MIAMI – Derek Jeter put the finishing touches on his Hall of Fame speech as the plane that carried him to the enshrinement ceremony in Cooperstown, New York, was landing.
It was supposed to be done much earlier. Sometimes, things take longer than anticipated.
That’s a lesson Jeter is still learning as CEO of the Miami Marlins, his job for the last four years. The Marlins still aren’t winning at anywhere near the rate Jeter wants, and he said Saturday that he’ll personally be busy this offseason trying to help the team get better through free agency or trades.
“I expect this offseason to be active for us, whether that’s talking with free agents or exploring some other moves,” Jeter said. “But for the first time, really since we’ve been here as an ownership group, I expect to be pretty active — or I should say, have active conversations. There’s two sides to it.”
But even Jeter isn’t sure what that means. The Marlins’ revenue streams have improved over the last year with a new local television deal and a new naming rights agreement for the team’s ballpark, but Jeter didn’t reveal if Miami — which has ranked near the bottom of the MLB payroll lists for years — plans to spend more in 2022.
“We’ll see,” Jeter said. “Conversations.”
The rebuild under Jeter has not gone quickly nor easily.
Miami made the playoffs last season — when teams were playing only 60 games because of the pandemic — to officially end what was a 17-year postseason drought. The Marlins' Don Mattingly was the overwhelming choice as the National League's best manager in response to that playoff run and Miami entered this season with much optimism.
It'll finish this season somewhere around 30 games under .500, and in Jeter’s four seasons — even with last year’s playoff berth — the Marlins have the worst record in the NL. Entering Saturday, Miami’s record since the start of the 2018 season was the third-lowest in all of baseball, a half-game behind Kansas City and ahead of only Detroit and Baltimore.
“No one’s happy. No one should be happy,” Jeter said. “Especially the players, coming off what they were able to accomplish last year, getting a taste in the postseason. I think the expectations were a little bit higher coming into this year. Anytime you go through a season like this you have to sit down, you have to evaluate, reevaluate, and see how we’re going to get better in the offseason for next year.”
Jeter is in daily contact with key people in the organization like Marlins general manager Kim Ng. He’s not around the team on a day-to-day basis, but the half-hour he spent watching batting practice on Saturday showed that it’s still a big deal for even baseball people to be around the Hall of Famer.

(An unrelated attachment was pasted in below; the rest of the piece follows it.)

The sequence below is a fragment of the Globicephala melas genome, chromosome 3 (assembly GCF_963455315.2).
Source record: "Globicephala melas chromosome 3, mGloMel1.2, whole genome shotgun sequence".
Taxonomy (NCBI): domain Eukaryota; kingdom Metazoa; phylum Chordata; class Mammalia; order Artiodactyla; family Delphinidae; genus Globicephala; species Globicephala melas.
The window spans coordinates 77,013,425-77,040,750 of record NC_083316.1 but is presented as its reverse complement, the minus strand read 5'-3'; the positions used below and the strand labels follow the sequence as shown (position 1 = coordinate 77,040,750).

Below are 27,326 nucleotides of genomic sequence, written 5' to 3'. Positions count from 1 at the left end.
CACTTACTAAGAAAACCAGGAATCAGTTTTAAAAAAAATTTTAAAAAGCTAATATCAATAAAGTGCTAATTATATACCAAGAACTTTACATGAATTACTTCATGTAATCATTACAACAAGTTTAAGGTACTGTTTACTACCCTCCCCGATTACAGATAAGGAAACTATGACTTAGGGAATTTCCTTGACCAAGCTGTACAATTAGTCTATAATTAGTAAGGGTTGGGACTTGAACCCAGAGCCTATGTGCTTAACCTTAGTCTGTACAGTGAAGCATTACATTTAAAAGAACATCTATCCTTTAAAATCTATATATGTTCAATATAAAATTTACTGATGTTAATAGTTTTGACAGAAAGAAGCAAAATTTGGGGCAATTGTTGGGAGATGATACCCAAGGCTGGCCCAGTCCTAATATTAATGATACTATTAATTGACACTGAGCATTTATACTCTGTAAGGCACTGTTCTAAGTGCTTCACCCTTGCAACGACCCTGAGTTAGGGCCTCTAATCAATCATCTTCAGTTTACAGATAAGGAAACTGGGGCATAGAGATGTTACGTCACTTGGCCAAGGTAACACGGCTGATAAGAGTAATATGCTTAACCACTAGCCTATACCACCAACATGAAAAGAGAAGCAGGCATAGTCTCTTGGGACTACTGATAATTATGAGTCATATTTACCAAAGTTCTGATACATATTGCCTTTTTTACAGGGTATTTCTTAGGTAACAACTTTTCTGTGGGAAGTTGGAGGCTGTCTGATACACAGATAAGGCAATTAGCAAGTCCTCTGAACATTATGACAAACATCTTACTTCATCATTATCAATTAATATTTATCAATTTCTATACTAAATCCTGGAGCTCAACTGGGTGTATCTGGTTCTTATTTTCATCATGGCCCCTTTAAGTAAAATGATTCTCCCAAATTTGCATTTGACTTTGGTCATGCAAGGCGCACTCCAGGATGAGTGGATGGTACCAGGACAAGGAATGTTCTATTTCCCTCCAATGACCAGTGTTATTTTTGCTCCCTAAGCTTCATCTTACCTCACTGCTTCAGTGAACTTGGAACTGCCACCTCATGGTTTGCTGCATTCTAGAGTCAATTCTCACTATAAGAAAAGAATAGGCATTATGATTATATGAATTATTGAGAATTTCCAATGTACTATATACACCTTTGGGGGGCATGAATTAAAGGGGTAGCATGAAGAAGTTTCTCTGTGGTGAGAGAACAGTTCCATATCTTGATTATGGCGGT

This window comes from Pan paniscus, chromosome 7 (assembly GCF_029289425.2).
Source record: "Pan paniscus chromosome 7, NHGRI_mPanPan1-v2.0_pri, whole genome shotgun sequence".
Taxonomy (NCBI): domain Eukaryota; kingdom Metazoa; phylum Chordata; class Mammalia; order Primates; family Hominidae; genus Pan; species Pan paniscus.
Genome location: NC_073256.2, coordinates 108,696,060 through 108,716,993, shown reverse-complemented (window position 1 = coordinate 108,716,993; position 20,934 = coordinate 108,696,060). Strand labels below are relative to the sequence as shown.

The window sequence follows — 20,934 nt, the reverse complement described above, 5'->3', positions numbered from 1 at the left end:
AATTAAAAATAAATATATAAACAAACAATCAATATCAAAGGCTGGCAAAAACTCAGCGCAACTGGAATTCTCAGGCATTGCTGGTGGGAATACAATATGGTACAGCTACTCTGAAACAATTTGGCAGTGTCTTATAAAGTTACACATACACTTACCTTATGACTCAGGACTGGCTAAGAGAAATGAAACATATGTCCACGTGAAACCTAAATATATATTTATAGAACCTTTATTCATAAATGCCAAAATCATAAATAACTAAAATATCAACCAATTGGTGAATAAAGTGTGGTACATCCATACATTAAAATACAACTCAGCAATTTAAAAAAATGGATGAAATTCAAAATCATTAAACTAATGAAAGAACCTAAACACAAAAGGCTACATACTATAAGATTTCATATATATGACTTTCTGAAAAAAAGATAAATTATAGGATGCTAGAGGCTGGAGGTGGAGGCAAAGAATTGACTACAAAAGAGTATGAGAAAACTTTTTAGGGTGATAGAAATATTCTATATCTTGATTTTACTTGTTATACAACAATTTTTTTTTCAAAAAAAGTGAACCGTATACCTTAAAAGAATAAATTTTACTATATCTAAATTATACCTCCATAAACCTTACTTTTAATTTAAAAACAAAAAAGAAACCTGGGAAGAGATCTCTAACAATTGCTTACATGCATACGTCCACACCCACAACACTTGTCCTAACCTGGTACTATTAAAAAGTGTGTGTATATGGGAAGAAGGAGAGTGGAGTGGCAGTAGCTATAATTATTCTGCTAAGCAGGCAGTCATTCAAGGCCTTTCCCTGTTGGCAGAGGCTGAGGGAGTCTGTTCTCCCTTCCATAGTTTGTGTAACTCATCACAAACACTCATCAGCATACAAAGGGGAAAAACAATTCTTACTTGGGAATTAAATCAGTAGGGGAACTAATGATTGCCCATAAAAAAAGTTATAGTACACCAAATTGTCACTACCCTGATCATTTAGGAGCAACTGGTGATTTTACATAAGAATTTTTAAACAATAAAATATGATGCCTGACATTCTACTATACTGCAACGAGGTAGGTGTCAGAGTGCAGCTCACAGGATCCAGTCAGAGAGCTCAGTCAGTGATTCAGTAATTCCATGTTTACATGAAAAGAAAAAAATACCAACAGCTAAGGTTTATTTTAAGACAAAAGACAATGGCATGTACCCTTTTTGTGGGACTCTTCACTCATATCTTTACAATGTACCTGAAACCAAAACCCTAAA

He took his spot at the back of the cage behind the plate, holding a half-dozen or more brief conversations with Marlins players, staff and even some members of the Philadelphia Phillies’ organization that headed over to say hello.
“Obviously, these guys know who Derek is,” Mattingly said. “Pretty much everybody you would ever talk to has respect for what he accomplished and what he stands for and how he went about it.”
Jeter went into the Hall of Fame earlier this year, after originally being slated to be enshrined in 2020 in a ceremony that wound up being delayed by the pandemic. He was one vote shy of being a unanimous Hall selection; his longtime New York Yankees teammate Mariano Rivera remains the only player to appear on 100% of ballots.
Jeter spent his entire 20-year MLB playing career with the Yankees, the shortstop being part of five World Series titles. He was a 14-time All-Star, the 1996 AL rookie of the year, and his 3,465 hits still ranks sixth-best on baseball’s all-time lists behind only Pete Rose, Ty Cobb, Hank Aaron, Stan Musial and Tris Speaker.
And when the playing days ended, the desire to run a team was clear. Jeter was part of the group that won the right in August 2017 to buy the Marlins, a $1.2 billion deal that became official about two months later. Jeter had a 4% stake in the purchase, coming on board as the CEO and overseeing baseball operations.
There are good signs: The pitching staff is a clear strength, the farm system is strong and Jeter believes that the young core in Miami is growing into a winner. It’s just not enough — yet.
“I didn’t come into it with any expectations,” Jeter said. “We knew what we wanted to do. We knew there’s steps along the way to improve. Those steps take time. Unfortunately, they take time.”
Just like the speech. That turned out to be a winner, and Jeter still thinks the Marlins will be as well.
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